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AI techniques used to improve battery health and safety

last modified Apr 09, 2020 07:14 PM

Researchers have designed a machine learning method that can predict battery health with 10x higher accuracy than current industry standard, which could aid in the development of safer and more reliable batteries for electric vehicles and consumer electronics.


The novel method monitors way to monitor batteries by sending electrical pulses into them and measuring the response. The measurements are then processed by a machine learning algorithm to predict the battery’s health and useful lifespan. Their method is non-invasive and is a simple add-on to any existing battery system. 

Predicting the state of health and the remaining useful lifespan of lithium-ion batteries is one of the big problems limiting widespread adoption of electric vehicles: it’s also a familiar annoyance to mobile phone users. Over time, battery performance degrades via a complex network of subtle chemical processes. Individually, each of these processes doesn’t have much of an effect on battery performance, but collectively they can severely shorten a battery’s performance and lifespan.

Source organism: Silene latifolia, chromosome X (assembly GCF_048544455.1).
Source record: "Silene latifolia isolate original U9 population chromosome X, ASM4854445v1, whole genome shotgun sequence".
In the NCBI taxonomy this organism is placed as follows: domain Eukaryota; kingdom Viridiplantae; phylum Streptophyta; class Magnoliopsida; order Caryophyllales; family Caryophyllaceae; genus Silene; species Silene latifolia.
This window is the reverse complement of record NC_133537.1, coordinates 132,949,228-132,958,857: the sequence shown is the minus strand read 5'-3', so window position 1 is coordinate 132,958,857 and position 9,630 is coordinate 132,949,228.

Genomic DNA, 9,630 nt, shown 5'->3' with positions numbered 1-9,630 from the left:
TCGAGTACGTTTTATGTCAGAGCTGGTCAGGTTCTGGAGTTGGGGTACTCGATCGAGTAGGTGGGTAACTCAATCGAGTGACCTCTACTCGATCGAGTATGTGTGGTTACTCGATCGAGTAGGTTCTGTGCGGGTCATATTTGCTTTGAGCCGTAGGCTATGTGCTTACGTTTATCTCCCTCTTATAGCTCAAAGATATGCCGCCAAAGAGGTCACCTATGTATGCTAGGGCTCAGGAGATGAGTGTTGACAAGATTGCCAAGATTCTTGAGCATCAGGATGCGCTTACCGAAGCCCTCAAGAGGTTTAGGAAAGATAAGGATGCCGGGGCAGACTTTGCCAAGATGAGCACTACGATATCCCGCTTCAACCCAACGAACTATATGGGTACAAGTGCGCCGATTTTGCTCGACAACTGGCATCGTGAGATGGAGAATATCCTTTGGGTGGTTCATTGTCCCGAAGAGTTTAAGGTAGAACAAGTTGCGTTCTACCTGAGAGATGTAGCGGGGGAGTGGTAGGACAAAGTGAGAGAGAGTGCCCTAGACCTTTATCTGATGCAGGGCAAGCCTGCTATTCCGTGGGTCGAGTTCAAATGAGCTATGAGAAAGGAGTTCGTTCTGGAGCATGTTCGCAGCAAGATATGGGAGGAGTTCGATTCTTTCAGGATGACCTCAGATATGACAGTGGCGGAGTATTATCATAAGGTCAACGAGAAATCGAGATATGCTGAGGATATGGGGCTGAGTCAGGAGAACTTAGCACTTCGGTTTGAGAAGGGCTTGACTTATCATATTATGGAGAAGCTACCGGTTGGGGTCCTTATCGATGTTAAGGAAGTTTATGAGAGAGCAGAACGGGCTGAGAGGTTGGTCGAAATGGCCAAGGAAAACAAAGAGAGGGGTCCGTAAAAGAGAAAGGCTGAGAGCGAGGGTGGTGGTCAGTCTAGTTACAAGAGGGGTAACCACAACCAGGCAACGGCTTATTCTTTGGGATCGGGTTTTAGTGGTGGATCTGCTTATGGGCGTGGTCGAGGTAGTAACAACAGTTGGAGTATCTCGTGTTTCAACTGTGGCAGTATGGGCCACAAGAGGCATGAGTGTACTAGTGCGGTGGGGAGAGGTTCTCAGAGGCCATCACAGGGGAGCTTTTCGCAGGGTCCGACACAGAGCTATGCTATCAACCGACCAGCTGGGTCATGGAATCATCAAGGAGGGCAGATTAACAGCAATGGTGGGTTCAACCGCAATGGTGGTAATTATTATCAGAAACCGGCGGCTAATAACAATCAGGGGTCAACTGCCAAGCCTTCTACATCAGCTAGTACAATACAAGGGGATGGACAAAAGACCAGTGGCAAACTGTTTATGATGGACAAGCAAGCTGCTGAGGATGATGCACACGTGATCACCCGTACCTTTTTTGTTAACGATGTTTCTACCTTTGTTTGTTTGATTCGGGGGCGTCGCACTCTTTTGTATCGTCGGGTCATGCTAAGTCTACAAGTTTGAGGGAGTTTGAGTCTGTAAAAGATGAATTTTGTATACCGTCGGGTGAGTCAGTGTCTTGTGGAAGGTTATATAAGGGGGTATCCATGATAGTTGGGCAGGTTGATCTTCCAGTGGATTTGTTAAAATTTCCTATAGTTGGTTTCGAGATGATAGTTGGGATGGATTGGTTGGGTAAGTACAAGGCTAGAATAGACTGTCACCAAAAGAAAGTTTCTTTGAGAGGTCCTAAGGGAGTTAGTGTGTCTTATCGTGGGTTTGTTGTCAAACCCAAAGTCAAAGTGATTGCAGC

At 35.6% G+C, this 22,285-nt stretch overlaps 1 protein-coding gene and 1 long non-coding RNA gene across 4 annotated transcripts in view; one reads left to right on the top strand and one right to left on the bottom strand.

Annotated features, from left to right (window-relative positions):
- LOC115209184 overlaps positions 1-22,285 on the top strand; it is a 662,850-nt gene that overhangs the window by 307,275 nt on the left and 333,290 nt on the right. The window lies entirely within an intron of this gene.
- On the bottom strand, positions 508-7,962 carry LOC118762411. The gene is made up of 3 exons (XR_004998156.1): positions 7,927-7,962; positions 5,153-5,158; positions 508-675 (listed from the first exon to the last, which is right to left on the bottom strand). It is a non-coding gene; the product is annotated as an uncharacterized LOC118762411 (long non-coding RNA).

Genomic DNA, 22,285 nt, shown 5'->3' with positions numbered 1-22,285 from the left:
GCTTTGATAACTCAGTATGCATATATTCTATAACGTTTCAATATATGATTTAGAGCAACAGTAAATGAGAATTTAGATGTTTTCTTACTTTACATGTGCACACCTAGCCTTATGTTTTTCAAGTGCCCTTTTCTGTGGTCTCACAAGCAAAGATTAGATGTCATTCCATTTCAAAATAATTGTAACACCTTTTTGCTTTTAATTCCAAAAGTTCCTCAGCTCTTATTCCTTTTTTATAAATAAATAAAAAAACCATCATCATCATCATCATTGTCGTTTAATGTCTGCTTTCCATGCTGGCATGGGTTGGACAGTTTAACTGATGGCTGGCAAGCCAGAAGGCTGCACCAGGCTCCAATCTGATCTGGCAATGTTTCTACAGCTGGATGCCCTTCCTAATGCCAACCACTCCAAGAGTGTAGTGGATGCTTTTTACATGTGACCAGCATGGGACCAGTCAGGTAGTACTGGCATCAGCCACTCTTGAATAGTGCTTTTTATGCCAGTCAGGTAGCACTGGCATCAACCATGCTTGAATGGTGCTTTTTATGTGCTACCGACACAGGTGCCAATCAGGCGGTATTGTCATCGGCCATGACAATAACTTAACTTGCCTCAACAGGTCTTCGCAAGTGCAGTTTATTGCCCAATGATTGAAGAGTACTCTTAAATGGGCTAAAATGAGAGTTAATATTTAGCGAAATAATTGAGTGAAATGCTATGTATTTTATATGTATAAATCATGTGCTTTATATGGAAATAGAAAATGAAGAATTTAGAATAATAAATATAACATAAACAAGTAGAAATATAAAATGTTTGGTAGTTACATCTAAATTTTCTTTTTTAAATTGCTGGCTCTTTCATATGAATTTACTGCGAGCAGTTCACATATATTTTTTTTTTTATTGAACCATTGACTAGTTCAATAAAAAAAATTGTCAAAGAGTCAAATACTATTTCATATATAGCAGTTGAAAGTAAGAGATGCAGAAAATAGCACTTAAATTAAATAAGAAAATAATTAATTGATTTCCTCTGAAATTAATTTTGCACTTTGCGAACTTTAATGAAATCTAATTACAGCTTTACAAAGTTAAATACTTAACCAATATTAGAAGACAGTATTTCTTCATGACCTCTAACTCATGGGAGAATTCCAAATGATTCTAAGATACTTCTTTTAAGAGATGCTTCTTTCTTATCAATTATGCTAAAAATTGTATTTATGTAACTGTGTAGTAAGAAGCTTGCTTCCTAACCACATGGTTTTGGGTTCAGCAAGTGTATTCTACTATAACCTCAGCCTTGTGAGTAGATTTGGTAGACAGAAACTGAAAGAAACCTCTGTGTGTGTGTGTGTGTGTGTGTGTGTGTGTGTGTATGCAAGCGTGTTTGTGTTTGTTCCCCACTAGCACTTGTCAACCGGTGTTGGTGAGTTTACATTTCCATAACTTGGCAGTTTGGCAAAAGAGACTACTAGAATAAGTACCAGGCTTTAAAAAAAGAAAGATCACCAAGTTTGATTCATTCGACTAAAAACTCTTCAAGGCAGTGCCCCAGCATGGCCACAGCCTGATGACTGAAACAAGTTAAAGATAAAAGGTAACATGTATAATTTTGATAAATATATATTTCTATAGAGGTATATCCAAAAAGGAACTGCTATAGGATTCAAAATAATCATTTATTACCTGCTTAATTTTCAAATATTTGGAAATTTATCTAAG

A machine learning model is used to discover specific features in the electrical response that are the tell-tale sign of battery aging. The researchers performed over 20,000 experimental measurements to train the model, the largest dataset of its kind. Importantly, the model learns how to distinguish important signals from irrelevant noise. Their method is non-invasive and is a simple add-on to any existing battery systems.


"Safety and reliability are the most important design criteria as we develop batteries that can pack a lot of energy in a small space. By improving the software that monitors charging and discharging, and using data-driven software to control the charging process, I believe we can power a big improvement in battery performance."

Dr Alpha Le (Cavendish Laboratory, University of Cambridge)


Click here for the full University of Cambridge article.

Click here for the Nature Communications publication - "Identifying degradation patterns of lithium ion batteries from impedance spectroscopy using machine learning" 

Image credit: Nordwood Themes via Unsplash.